Tuesday, December 27, 2011

Hand Positions on the Dahon Boardwalk X20-R

Have you ever tried riding a bicycle equipped with a drop bar? Usually, only road bikes are equipped with drop bars, unlike mountain bikes or almost every other type of bike that comes with a flat handlebar. Drop bars are used for road bikes mainly because it offers the rider an option to get into an aerodynamic position, minimising the drag. Besides the aerodynamic advantages, there are also other ways in which drop bars are different from bullhorns or flat handlebars. In this blog post, I will take a look at the drop bars which I recently installed on my Dahon Boardwalk X20-R, and see what gripping positions it offers.

1) Riding in the hoods
This is the primary riding position for drop bars, as it allows shifting and braking. This is one of the most comfortable position to maintain over long periods of time. Not as good as the primary position for bullhorn bars, because you may tend to get numbness in the hands if you grip too tightly.

 Some people like to put their index finger over the front of the shifter.

Use the 2nd and 3rd finger to push the brake lever or release lever in order to shift gears

 2) In the drops
If you want to chase down a breakaway group or fight the headwind, assume this riding position. Getting into the drops of the handlebar gives you a smaller aerodynamic profile, reducing the drag acting on you. This is more obvious when you are going fast.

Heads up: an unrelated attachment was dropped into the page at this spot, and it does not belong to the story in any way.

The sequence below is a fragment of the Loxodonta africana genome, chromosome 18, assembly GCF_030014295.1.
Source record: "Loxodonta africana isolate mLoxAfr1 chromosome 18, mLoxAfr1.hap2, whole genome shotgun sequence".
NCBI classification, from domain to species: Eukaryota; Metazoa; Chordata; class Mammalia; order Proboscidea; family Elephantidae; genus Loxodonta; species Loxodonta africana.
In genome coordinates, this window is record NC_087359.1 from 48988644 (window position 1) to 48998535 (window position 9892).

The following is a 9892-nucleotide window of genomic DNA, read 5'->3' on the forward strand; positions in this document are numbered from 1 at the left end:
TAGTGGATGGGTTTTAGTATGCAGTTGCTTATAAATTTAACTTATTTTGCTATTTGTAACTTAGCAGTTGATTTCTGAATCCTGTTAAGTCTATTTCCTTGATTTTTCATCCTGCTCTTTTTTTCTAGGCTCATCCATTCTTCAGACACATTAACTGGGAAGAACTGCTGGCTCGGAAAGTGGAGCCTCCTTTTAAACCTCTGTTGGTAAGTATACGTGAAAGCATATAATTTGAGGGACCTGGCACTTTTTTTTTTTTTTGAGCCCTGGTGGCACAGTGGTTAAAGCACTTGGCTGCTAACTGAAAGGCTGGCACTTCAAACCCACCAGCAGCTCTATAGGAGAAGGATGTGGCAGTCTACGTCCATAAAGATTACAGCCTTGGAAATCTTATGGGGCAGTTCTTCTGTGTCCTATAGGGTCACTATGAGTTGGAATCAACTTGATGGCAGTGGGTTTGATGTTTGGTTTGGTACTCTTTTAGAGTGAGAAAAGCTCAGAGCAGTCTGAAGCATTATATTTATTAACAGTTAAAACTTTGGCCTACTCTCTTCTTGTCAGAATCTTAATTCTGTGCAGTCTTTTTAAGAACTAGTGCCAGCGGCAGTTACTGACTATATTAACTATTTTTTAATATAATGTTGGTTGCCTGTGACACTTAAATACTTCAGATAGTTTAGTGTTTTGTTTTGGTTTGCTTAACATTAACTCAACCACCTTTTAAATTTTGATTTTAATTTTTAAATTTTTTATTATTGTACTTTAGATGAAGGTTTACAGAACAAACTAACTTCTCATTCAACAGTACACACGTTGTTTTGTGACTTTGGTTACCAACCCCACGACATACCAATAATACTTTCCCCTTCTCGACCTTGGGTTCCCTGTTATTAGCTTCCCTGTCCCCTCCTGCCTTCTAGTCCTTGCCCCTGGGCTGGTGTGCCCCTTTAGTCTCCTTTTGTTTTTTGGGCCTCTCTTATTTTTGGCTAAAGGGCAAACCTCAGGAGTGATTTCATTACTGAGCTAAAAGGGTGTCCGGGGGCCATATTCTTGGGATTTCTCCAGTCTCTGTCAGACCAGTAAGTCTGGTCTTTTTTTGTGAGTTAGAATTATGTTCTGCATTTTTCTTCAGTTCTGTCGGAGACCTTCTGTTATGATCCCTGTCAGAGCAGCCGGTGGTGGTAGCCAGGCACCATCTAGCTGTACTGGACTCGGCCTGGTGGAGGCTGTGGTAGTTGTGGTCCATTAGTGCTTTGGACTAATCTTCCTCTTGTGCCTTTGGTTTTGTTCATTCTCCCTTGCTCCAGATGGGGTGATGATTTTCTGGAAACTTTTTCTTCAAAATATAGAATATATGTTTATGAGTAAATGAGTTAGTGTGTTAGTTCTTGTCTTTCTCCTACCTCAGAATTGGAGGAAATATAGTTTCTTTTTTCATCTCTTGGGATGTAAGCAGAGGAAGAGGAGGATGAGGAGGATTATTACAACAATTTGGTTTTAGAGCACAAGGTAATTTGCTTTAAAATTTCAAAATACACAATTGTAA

Braking and shifting are both possible from the drops, although shifting is a bit harder compared to from the hoods as it is difficult to exert strength in this position.

Assuming the sprinting position

Braking from the drops

3) Centre of handlebar
This gripping position is useful when climbing hills, as it gives you a bit more leverage and something to pull on when charging up the slopes. Also good as an alternative on longer rides to prevent hand numbness.

I have added cyclocross brake levers (otherwise known as interrupter levers) to allow me to brake when I am holding the centre of the handlebar. Not a necessary feature, but good to have, especially if you are used to flat handlebars. Shifting is not possible from this gripping position.

Gripping the centre of the handlebars

Braking is easy!

4) "Driving" the bicycle
An unconventional gripping position, this is. Not a primary riding position, as braking and shifting are not possible. However, it is comfortable, similar to the primary position for bullhorns. The bends help to support the palm and steering is easy, somewhat like a steering wheel in a car. Good alternative for long, uninterrupted stretches of road.

"Steering wheel" on a bicycle!

5) TT riding position
This must be one of the strangest way to "grip" a drop bar. When in this position, the hands are actually gripping thin air! However, because the side of the hands are able to push outwards against the shifters, this is actually more stable than it looks. The main advantage of this position is that it allow you to rest your elbows on the top of the handlebar, and puts you in a low aerodynamic position similar to when in the drops.